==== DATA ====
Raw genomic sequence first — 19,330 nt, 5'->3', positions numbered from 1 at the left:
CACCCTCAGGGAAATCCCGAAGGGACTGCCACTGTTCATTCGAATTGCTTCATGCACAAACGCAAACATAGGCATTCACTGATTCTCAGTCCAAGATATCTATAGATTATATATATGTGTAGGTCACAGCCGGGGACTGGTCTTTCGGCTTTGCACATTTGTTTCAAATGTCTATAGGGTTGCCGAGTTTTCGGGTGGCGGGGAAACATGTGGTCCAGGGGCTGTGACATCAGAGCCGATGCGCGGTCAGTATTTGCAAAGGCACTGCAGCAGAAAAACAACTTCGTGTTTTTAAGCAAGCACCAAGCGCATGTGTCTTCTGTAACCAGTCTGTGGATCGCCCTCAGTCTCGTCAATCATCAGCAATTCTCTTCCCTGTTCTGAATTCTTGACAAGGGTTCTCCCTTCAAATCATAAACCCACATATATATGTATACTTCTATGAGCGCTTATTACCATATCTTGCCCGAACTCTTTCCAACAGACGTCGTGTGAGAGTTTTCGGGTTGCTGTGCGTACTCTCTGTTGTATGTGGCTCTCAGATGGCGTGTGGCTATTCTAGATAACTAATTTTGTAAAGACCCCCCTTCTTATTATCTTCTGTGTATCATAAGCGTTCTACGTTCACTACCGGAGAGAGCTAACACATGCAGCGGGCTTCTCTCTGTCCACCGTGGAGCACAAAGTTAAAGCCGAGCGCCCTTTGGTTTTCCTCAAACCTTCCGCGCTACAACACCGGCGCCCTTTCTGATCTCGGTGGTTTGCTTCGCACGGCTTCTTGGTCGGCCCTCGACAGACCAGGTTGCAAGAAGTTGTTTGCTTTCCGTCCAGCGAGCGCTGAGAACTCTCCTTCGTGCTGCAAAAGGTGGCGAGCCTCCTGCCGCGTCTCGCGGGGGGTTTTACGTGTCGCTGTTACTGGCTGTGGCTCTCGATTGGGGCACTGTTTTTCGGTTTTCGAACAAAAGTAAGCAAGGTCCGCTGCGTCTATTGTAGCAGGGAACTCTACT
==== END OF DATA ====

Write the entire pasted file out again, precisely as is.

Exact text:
Raw genomic sequence first — 19,330 nt, 5'->3', positions numbered from 1 at the left:
CACCCTCAGGGAAATCCCGAAGGGACTGCCACTGTTCATTCGAATTGCTTCATGCACAAACGCAAACATAGGCATTCACTGATTCTCAGTCCAAGATATCTATAGATTATATATATGTGTAGGTCACAGCCGGGGACTGGTCTTTCGGCTTTGCACATTTGTTTCAAATGTCTATAGGGTTGCCGAGTTTTCGGGTGGCGGGGAAACATGTGGTCCAGGGGCTGTGACATCAGAGCCGATGCGCGGTCAGTATTTGCAAAGGCACTGCAGCAGAAAAACAACTTCGTGTTTTTAAGCAAGCACCAAGCGCATGTGTCTTCTGTAACCAGTCTGTGGATCGCCCTCAGTCTCGTCAATCATCAGCAATTCTCTTCCCTGTTCTGAATTCTTGACAAGGGTTCTCCCTTCAAATCATAAACCCACATATATATGTATACTTCTATGAGCGCTTATTACCATATCTTGCCCGAACTCTTTCCAACAGACGTCGTGTGAGAGTTTTCGGGTTGCTGTGCGTACTCTCTGTTGTATGTGGCTCTCAGATGGCGTGTGGCTATTCTAGATAACTAATTTTGTAAAGACCCCCCTTCTTATTATCTTCTGTGTATCATAAGCGTTCTACGTTCACTACCGGAGAGAGCTAACACATGCAGCGGGCTTCTCTCTGTCCACCGTGGAGCACAAAGTTAAAGCCGAGCGCCCTTTGGTTTTCCTCAAACCTTCCGCGCTACAACACCGGCGCCCTTTCTGATCTCGGTGGTTTGCTTCGCACGGCTTCTTGGTCGGCCCTCGACAGACCAGGTTGCAAGAAGTTGTTTGCTTTCCGTCCAGCGAGCGCTGAGAACTCTCCTTCGTGCTGCAAAAGGTGGCGAGCCTCCTGCCGCGTCTCGCGGGGGGTTTTACGTGTCGCTGTTACTGGCTGTGGCTCTCGATTGGGGCACTGTTTTTCGGTTTTCGAACAAAAGTAAGCAAGGTCCGCTGCGTCTATTGTAGCAGGGAACTCTACT